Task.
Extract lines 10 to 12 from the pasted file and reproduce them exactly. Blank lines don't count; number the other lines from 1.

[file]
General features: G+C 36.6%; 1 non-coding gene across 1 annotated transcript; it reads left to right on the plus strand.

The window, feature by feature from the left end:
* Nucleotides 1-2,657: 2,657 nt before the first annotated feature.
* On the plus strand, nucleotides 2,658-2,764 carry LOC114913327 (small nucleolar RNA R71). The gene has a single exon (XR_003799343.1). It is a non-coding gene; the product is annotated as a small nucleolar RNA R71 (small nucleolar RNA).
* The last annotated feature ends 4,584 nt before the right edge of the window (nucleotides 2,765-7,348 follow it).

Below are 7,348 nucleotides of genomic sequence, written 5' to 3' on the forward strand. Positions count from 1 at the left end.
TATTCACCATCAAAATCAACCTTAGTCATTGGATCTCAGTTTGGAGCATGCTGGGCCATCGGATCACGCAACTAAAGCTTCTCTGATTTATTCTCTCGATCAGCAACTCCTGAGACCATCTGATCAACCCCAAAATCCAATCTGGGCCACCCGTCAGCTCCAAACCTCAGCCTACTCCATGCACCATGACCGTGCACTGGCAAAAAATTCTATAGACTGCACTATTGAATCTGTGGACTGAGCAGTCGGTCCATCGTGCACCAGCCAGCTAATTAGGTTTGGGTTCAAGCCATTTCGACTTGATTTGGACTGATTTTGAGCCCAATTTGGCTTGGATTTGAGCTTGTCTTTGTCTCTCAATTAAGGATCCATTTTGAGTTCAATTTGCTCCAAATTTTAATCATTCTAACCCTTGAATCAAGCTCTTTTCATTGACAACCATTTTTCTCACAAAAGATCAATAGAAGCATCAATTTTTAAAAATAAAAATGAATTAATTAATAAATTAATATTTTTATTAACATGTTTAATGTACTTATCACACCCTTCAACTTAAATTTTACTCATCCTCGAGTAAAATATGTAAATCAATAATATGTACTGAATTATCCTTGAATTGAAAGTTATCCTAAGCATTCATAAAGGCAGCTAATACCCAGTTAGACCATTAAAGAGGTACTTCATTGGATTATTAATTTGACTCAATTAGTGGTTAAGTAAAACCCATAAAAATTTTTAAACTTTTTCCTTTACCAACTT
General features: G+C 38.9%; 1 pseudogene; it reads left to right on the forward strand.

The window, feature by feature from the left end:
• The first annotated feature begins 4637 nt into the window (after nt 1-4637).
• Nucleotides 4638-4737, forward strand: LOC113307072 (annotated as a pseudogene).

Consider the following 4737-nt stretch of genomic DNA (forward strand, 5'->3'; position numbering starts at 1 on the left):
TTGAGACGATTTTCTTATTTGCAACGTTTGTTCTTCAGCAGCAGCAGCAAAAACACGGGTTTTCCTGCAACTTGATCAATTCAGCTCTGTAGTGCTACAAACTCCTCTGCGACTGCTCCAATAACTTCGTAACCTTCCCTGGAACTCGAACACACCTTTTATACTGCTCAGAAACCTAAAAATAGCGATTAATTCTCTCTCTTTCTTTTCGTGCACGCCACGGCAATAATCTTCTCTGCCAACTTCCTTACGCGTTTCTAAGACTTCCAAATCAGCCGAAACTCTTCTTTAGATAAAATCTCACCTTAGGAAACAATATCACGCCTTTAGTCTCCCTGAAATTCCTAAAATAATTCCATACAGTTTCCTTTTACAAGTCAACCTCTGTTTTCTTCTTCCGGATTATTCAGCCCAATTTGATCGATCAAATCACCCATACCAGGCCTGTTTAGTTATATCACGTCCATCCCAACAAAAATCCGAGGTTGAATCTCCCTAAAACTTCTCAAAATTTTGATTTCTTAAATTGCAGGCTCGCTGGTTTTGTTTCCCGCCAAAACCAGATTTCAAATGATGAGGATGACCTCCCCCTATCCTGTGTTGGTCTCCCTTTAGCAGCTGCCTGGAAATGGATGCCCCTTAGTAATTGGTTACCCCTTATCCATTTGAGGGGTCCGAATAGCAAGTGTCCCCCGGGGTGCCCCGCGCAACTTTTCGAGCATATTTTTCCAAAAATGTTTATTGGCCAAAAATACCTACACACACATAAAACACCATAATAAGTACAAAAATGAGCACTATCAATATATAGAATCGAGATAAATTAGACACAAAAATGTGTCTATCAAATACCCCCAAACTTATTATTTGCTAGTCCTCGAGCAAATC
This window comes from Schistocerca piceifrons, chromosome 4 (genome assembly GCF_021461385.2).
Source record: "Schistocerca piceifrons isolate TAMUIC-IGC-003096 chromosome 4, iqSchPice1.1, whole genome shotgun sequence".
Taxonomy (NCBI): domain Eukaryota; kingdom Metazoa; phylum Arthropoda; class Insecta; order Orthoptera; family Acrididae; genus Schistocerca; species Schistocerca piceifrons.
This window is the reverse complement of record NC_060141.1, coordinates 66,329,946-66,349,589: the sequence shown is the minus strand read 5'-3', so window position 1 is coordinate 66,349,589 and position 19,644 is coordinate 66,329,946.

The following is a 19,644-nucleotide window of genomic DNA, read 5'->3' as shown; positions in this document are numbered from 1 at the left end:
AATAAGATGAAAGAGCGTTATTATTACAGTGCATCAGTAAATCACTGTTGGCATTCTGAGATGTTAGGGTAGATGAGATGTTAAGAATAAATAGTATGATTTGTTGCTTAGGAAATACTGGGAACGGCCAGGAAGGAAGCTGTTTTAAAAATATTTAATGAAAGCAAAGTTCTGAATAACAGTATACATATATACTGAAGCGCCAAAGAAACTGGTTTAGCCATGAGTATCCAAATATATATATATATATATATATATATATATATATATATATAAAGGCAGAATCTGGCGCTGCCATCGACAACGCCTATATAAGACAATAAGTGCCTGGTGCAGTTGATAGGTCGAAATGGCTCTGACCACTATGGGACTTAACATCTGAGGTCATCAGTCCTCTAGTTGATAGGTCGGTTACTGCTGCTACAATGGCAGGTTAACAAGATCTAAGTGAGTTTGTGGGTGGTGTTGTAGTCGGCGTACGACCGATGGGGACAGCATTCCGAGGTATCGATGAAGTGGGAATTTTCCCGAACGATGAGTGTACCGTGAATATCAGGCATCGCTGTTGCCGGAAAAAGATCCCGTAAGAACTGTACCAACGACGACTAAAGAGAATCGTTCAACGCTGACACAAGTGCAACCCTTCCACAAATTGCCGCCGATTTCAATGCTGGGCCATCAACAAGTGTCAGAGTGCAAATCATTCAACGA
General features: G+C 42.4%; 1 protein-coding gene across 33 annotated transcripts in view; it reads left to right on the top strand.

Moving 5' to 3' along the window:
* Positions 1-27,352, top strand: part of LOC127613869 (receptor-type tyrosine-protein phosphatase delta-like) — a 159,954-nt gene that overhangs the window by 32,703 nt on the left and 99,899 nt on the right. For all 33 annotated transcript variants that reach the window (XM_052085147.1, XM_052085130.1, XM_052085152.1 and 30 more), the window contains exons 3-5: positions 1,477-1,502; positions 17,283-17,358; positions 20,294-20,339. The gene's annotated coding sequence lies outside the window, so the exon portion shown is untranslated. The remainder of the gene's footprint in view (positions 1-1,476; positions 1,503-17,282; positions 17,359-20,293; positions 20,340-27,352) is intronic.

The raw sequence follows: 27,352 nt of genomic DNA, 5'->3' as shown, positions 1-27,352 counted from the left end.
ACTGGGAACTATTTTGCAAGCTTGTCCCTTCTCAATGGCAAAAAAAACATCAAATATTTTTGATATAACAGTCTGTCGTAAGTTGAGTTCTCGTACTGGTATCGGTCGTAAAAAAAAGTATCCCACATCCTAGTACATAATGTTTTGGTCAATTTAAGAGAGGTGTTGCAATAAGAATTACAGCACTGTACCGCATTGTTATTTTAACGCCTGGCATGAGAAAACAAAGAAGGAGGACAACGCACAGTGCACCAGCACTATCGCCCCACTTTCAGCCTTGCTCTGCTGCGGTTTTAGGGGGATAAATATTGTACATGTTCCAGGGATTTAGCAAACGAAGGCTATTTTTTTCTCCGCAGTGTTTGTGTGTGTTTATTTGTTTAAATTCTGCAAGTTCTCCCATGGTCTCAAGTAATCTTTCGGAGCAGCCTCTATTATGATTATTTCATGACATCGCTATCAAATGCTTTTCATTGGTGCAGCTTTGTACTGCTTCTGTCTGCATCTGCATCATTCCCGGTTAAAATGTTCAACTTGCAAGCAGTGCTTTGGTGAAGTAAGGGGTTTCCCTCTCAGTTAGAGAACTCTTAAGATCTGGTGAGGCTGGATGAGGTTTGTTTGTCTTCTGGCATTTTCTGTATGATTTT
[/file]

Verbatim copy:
• The first annotated feature begins 4637 nt into the window (after nt 1-4637).
• Nucleotides 4638-4737, forward strand: LOC113307072 (annotated as a pseudogene).

Consider the following 4737-nt stretch of genomic DNA (forward strand, 5'->3'; position numbering starts at 1 on the left):